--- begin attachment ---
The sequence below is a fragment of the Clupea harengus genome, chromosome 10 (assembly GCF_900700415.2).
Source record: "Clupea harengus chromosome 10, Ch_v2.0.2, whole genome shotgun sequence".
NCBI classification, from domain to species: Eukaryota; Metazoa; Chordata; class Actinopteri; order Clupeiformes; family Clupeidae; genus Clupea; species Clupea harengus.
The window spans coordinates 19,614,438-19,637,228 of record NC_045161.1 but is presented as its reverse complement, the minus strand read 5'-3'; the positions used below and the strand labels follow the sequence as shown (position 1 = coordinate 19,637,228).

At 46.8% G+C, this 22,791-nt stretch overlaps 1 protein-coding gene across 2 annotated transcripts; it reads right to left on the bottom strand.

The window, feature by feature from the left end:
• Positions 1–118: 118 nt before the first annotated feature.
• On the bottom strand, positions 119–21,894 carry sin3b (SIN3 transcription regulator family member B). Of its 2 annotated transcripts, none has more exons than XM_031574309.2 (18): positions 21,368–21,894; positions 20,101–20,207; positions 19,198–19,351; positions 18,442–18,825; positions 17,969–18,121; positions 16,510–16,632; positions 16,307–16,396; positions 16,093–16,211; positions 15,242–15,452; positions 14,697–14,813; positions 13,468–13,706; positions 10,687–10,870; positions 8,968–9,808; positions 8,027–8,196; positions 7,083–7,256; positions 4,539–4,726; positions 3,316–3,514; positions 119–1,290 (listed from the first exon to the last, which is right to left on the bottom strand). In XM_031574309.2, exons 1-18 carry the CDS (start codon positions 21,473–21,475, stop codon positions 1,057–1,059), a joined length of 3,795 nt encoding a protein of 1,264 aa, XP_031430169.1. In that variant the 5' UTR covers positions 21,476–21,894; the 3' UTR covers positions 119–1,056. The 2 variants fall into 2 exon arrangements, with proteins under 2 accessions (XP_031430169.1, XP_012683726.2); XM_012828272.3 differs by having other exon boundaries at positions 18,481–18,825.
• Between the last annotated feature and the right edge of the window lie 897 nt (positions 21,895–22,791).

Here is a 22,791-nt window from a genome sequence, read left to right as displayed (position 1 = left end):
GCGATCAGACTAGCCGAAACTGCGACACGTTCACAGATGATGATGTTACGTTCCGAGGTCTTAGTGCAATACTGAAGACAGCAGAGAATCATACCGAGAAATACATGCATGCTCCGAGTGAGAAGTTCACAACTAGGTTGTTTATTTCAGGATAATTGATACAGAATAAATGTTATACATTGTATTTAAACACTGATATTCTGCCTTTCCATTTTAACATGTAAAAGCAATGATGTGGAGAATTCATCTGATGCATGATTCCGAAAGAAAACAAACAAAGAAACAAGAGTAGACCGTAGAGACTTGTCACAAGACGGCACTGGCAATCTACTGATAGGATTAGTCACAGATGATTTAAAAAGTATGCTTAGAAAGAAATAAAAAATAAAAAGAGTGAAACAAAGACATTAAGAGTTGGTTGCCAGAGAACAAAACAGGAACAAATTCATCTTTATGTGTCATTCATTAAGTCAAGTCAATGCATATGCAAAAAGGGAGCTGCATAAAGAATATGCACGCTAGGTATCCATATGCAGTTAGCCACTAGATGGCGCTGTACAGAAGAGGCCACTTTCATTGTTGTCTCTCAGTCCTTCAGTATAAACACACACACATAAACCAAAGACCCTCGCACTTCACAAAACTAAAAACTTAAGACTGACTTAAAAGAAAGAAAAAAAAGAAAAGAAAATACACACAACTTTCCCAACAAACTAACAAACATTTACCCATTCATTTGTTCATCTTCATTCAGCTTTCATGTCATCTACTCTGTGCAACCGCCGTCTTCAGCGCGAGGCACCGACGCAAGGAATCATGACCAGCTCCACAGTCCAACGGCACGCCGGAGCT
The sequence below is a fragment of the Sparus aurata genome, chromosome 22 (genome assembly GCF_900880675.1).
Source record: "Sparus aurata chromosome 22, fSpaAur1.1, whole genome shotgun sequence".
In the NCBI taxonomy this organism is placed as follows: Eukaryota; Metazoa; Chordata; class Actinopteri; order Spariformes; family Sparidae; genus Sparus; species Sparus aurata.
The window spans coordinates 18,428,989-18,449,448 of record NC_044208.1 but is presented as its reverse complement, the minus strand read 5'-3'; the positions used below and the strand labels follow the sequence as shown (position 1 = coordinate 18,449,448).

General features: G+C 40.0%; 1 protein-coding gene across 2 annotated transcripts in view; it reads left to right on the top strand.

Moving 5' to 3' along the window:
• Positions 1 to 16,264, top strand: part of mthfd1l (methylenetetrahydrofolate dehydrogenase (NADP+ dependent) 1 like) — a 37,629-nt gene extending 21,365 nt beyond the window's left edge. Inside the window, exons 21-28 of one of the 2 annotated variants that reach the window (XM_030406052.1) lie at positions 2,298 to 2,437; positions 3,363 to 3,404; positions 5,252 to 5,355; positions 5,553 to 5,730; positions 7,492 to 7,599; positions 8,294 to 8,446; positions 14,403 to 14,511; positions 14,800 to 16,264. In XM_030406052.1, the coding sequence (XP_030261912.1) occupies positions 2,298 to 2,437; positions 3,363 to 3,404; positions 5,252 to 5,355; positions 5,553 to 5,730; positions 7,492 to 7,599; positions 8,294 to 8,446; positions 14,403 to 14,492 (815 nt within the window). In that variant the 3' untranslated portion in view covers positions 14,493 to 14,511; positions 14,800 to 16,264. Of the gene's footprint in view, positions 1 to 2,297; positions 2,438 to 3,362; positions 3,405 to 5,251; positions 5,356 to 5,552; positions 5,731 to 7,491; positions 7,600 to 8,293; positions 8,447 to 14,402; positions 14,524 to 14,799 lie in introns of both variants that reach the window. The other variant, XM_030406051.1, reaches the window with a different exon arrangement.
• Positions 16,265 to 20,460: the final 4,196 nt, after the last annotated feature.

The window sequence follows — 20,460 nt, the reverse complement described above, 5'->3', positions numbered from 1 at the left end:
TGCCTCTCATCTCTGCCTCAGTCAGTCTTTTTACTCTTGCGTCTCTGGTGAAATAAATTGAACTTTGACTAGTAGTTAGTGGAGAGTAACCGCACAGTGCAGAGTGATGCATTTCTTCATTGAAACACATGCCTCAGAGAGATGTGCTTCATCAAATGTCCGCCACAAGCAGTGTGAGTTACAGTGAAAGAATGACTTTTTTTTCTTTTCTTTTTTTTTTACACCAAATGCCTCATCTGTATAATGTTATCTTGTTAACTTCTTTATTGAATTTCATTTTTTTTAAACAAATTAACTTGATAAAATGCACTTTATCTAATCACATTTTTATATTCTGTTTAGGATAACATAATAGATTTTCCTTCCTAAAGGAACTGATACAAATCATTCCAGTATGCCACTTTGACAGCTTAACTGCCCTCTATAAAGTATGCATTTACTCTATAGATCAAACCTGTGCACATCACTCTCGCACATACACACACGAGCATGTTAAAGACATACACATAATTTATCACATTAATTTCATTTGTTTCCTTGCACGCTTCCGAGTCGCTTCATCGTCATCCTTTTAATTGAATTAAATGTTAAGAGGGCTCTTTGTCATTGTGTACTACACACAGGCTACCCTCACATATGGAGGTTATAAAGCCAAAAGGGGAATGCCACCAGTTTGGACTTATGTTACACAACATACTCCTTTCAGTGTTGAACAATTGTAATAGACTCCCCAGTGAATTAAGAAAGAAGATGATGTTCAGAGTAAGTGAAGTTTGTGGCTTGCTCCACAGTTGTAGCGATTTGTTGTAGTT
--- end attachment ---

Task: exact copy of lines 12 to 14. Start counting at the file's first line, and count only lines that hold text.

The sequence below is a fragment of the Sparus aurata genome, chromosome 22 (genome assembly GCF_900880675.1).
Source record: "Sparus aurata chromosome 22, fSpaAur1.1, whole genome shotgun sequence".
In the NCBI taxonomy this organism is placed as follows: Eukaryota; Metazoa; Chordata; class Actinopteri; order Spariformes; family Sparidae; genus Sparus; species Sparus aurata.